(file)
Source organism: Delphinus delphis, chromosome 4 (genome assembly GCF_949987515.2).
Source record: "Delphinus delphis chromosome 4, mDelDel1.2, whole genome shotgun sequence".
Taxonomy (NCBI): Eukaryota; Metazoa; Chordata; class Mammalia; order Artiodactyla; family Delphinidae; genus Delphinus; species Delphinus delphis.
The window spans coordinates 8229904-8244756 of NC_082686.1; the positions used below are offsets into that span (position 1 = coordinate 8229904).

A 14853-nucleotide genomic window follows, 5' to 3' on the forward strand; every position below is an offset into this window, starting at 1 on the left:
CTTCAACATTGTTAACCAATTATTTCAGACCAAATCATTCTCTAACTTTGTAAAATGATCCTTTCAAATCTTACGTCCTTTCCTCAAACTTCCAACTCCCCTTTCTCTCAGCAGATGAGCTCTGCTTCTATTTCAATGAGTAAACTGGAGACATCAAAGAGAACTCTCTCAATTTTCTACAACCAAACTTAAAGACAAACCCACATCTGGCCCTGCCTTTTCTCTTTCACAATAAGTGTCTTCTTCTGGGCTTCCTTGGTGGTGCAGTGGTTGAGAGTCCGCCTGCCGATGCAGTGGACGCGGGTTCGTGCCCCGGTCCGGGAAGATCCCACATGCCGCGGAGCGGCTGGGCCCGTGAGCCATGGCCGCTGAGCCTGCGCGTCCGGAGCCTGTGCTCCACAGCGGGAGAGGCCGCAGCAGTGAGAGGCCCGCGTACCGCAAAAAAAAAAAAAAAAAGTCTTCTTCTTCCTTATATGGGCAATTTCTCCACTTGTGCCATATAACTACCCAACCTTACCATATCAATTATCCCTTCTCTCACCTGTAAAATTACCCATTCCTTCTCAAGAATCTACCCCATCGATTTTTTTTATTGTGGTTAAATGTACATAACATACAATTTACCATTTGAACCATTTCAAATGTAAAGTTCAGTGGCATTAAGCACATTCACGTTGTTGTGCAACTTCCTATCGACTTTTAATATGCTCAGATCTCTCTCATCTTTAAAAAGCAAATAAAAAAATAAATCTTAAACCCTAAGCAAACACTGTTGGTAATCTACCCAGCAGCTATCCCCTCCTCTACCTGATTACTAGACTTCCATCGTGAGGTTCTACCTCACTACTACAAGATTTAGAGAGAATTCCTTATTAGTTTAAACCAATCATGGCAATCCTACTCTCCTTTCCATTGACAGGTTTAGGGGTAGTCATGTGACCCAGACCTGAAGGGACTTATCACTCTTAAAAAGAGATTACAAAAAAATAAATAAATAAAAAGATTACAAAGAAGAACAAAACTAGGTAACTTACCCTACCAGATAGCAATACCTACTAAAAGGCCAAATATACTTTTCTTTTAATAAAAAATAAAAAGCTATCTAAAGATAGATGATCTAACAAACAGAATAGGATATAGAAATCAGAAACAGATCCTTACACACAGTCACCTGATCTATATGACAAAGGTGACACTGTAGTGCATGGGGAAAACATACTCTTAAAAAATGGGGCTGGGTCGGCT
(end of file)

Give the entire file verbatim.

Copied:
Source organism: Delphinus delphis, chromosome 4 (genome assembly GCF_949987515.2).
Source record: "Delphinus delphis chromosome 4, mDelDel1.2, whole genome shotgun sequence".
Taxonomy (NCBI): Eukaryota; Metazoa; Chordata; class Mammalia; order Artiodactyla; family Delphinidae; genus Delphinus; species Delphinus delphis.
The window spans coordinates 8229904-8244756 of NC_082686.1; the positions used below are offsets into that span (position 1 = coordinate 8229904).

A 14853-nucleotide genomic window follows, 5' to 3' on the forward strand; every position below is an offset into this window, starting at 1 on the left:
CTTCAACATTGTTAACCAATTATTTCAGACCAAATCATTCTCTAACTTTGTAAAATGATCCTTTCAAATCTTACGTCCTTTCCTCAAACTTCCAACTCCCCTTTCTCTCAGCAGATGAGCTCTGCTTCTATTTCAATGAGTAAACTGGAGACATCAAAGAGAACTCTCTCAATTTTCTACAACCAAACTTAAAGACAAACCCACATCTGGCCCTGCCTTTTCTCTTTCACAATAAGTGTCTTCTTCTGGGCTTCCTTGGTGGTGCAGTGGTTGAGAGTCCGCCTGCCGATGCAGTGGACGCGGGTTCGTGCCCCGGTCCGGGAAGATCCCACATGCCGCGGAGCGGCTGGGCCCGTGAGCCATGGCCGCTGAGCCTGCGCGTCCGGAGCCTGTGCTCCACAGCGGGAGAGGCCGCAGCAGTGAGAGGCCCGCGTACCGCAAAAAAAAAAAAAAAAAGTCTTCTTCTTCCTTATATGGGCAATTTCTCCACTTGTGCCATATAACTACCCAACCTTACCATATCAATTATCCCTTCTCTCACCTGTAAAATTACCCATTCCTTCTCAAGAATCTACCCCATCGATTTTTTTTATTGTGGTTAAATGTACATAACATACAATTTACCATTTGAACCATTTCAAATGTAAAGTTCAGTGGCATTAAGCACATTCACGTTGTTGTGCAACTTCCTATCGACTTTTAATATGCTCAGATCTCTCTCATCTTTAAAAAGCAAATAAAAAAATAAATCTTAAACCCTAAGCAAACACTGTTGGTAATCTACCCAGCAGCTATCCCCTCCTCTACCTGATTACTAGACTTCCATCGTGAGGTTCTACCTCACTACTACAAGATTTAGAGAGAATTCCTTATTAGTTTAAACCAATCATGGCAATCCTACTCTCCTTTCCATTGACAGGTTTAGGGGTAGTCATGTGACCCAGACCTGAAGGGACTTATCACTCTTAAAAAGAGATTACAAAAAAATAAATAAATAAAAAGATTACAAAGAAGAACAAAACTAGGTAACTTACCCTACCAGATAGCAATACCTACTAAAAGGCCAAATATACTTTTCTTTTAATAAAAAATAAAAAGCTATCTAAAGATAGATGATCTAACAAACAGAATAGGATATAGAAATCAGAAACAGATCCTTACACACAGTCACCTGATCTATATGACAAAGGTGACACTGTAGTGCATGGGGAAAACATACTCTTAAAAAATGGGGCTGGGTCGGCT